Seminole Woman’s Son Wanted to Travel, So 1,000 People Spread His Ashes

Editor’s note: This story includes discussion of suicide. If you or someone you know is considering suicide, resources are available to help. Please see the information at the end of this story.

SEMINOLE – Much of April 14, 2010 remains a blur for Hallie Twomey.

But she can’t forget her reaction to her son Christopher John Twomey’s admission that he felt like a failure.

“I didn’t tell you that I love you. I didn’t hug him. I didn’t say anything,” she said. “I just rolled my eyes. I thought he was just a dramatic 20-year-old.”

Shortly thereafter, her son died by suicide outside their home in Auburn, Maine.

Today, Hallie Twomey, a Seminole resident of five years, still talks to the urn that holds her son’s ashes.

She apologizes for not saying more that day and reminds her son, better known as CJ, that she loves him.

More than 1,000 others have also shared that message as they spread his grace around the world, as part of Hallie Twomey’s mission to help her son fulfill his afterlife travel goals.

Their story is featured in the documentary Scattering CJ by Emmy Award-winning filmmaker Andrea Kalin.

It will air on PBS World Channel on Friday, Saturday and Wednesday. .

“I can’t bring him back, but I can honor him and his legacy and influence others through this film,” said Hallie Twomey.

Scattering CJ director Andrea Kalin (left) and Hallie Twomey [ Courtesy of Spark Media ]

The documentary features the Twomeys’ story and selfie videos from some of the more than 1,000 people — mostly strangers — who agreed to help spread CJ’s ashes.

His ashes have been scattered in more than 100 countries and 750 locations, including Mount Kilimanjaro, the Great Wall of China, Honduras, the southern coast of Fiji, underwater on the Great Barrier Reef and into outer space via a private rocket.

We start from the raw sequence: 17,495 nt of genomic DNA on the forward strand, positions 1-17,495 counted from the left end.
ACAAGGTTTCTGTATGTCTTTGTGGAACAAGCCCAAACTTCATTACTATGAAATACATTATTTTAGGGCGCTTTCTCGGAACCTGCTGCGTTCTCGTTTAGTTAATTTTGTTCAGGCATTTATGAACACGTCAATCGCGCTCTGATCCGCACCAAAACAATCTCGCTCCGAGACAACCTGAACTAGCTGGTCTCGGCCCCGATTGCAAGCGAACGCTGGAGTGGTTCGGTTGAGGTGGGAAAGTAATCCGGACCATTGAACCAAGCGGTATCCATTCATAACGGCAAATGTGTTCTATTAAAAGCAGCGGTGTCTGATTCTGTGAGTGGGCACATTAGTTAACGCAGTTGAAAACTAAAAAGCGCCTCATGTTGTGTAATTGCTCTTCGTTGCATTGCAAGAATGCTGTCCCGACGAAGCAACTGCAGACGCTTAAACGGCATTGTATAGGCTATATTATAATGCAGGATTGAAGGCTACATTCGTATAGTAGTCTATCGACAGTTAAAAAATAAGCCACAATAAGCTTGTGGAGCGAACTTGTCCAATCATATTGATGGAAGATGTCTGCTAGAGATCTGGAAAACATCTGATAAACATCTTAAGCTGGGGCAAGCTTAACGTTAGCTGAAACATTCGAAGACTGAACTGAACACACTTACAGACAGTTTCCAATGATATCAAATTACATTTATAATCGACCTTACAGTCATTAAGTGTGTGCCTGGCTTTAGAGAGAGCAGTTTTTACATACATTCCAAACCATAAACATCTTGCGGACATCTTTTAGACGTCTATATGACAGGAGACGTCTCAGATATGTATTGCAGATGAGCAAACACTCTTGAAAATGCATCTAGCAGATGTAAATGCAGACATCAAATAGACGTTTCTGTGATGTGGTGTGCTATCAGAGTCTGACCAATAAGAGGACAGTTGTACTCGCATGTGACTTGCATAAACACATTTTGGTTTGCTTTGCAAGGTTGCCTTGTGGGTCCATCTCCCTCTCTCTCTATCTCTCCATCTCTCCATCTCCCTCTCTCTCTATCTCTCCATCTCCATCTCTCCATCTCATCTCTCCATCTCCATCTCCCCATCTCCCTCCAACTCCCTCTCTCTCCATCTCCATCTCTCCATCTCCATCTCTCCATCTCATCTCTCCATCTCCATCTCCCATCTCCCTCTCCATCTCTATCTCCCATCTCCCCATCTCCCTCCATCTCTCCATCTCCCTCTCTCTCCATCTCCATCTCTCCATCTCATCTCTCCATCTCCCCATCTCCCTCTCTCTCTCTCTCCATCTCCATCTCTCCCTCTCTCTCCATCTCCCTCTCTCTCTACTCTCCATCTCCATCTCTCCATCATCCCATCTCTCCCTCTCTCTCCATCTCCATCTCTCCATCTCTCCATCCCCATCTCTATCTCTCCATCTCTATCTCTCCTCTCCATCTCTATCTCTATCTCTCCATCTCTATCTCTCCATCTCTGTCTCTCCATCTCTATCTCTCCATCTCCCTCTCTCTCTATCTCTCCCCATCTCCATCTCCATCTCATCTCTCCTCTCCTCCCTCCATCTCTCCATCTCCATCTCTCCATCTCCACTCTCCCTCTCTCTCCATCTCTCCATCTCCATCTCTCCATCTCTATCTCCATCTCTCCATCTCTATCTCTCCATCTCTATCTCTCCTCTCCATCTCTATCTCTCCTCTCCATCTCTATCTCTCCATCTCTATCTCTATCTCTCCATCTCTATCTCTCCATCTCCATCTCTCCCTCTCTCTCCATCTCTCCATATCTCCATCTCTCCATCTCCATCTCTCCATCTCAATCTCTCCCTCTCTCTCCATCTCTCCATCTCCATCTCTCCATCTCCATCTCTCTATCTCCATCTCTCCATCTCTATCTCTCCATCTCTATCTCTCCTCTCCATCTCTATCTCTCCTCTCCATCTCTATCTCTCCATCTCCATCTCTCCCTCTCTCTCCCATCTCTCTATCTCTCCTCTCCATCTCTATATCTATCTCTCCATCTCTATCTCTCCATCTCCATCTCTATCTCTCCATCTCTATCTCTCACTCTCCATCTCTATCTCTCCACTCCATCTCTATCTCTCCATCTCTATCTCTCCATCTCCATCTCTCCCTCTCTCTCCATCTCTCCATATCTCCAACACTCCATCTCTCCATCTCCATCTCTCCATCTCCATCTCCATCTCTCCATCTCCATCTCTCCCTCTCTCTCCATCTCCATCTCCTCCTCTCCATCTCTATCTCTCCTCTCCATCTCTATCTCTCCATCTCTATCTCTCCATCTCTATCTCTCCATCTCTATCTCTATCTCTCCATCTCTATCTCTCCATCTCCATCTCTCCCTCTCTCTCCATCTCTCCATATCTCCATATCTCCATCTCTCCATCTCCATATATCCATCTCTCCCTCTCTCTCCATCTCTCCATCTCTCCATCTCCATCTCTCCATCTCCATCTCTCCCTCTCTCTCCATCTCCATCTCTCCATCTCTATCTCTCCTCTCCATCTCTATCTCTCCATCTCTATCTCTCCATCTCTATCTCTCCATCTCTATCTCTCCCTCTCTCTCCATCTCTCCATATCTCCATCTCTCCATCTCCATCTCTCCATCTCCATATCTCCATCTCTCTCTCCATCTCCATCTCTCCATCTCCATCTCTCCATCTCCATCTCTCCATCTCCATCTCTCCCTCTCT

Hallie Twomey sends the ashes in small bags to volunteer participants, along with two requests: to send her a photo or video so she can experience the journey with her son, and to remember her as they distribute the ashes. love and pity.

Everyone has complied with the requirements. Some share personal stories of losing a loved one to suicide or admit that they once thought about it.

Others say learning about Hallie Twomey’s pain convinced them to keep living.

“To claim that you will never be affected by mental illness, directly or indirectly, in your lifetime is like saying that you will never catch a cold or cut your finger,” David Lobatto, the film’s producer, said in a statement. prepared. “It is through the extraordinary efforts of people like Hallie Twomey and the skills of activists like Andrea Kalin that the shame can be lifted from this topic and the tools to get help to people in need can be used more widely and more effectively.”

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After high school, CJ Twomey joined the U.S. Air Force and later “competed for a position with the special forces,” Hallie Twomey said. “He was not elected. He was certainly disappointed.”